Columbia, SC (WLTX) -- Initial reports from across the U.S. show coronavirus cases have a harmful impact on communities of color.
Five counties in Florida, for instance, released figures illustrating higher hospitalization rates for African American and Latino patients. That's according to a letter sent Tuesday by U.S. Senator Tim Scott to U.S. Department of Health and Human Services Secretary Alex Azar.
This week, city leaders out of Houston said health disparities have always existed in minority populations and are heightened because of COVID-19.
As News 19 releases resources to you each day, we're also keeping in mind members of our Latino community. In this story, we're highlighting one of multiple resources available for Latinos in South Carolina.
"Right now, it is a time of unity. It is a time for us to look after one another," said Maria Martin, Director of Programs and Co-Interim Executive Director of PASOs.
PASOs is a statewide organization that supports Latino communities with education, advocacy, and leadership development.
"People might think our numbers [as Hispanics in SC] are small, but they're not. We have over - we have to see what the Census results are - but over 300,000 across the state. That's a large portion of South Carolina's community that could potentially be missing out on important information," said Mike Young, Director of Capacity Building and Co-Interim Executive Director of PASOs.
Right now PASOs is reaching out to Latinos, offering a helping hand during the pandemic.
"A majority of our community is dependent on the small business," said Martin. "Because small businesses are suffering so much right now, that is their immediate concern."
PASOS has sites throughout the state where community health workers are ready to connect residents to an expert for their situation.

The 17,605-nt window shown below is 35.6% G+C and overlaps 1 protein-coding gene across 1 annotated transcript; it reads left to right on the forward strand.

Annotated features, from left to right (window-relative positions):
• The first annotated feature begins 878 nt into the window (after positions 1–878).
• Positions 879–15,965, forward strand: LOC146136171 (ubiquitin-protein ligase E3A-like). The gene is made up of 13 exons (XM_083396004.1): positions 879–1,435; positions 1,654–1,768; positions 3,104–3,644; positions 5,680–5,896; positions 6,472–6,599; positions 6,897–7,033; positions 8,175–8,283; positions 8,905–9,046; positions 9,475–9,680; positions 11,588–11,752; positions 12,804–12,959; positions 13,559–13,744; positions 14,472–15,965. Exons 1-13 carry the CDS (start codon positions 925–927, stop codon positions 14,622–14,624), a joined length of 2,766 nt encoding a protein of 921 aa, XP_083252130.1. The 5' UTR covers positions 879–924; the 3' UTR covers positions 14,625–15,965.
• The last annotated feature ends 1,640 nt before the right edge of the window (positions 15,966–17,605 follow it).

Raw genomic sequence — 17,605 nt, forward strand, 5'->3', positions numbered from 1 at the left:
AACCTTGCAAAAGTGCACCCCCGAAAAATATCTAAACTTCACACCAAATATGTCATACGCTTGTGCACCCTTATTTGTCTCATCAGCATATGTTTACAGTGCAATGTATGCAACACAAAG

"They're losing their jobs, so people are dealing with unemployment. Not knowing where to go, what they qualify for, how they're gonna get money to pay for rent and food," said Young. "That's become the first immediate need. 'What's out there and what can you help me figure out?'"
As many parents homeschool their children, resources are also available to aid in child development.
PASOs can connect families with other resources they may need, such as SNAP, WIC and Medicaid help.
"Our secret sauce is making sure we're well connected to all of the local resources from where we have sites," said Martin. "Our CHW's (Community Health Workers) are on the ground working with community, but also working with all of the resources in the systems, organizations, community groups that are out there available and ready to support the community as a whole."
A hotline is also in the works, set up by bilingual volunteers to serve the Latino community. We will announce when it's set up and ready.
If you have a neighbor or friend who only speaks Spanish, please let them know we have this story translated here.
Here is a list of other resources available to the Spanish speaking community in South Carolina: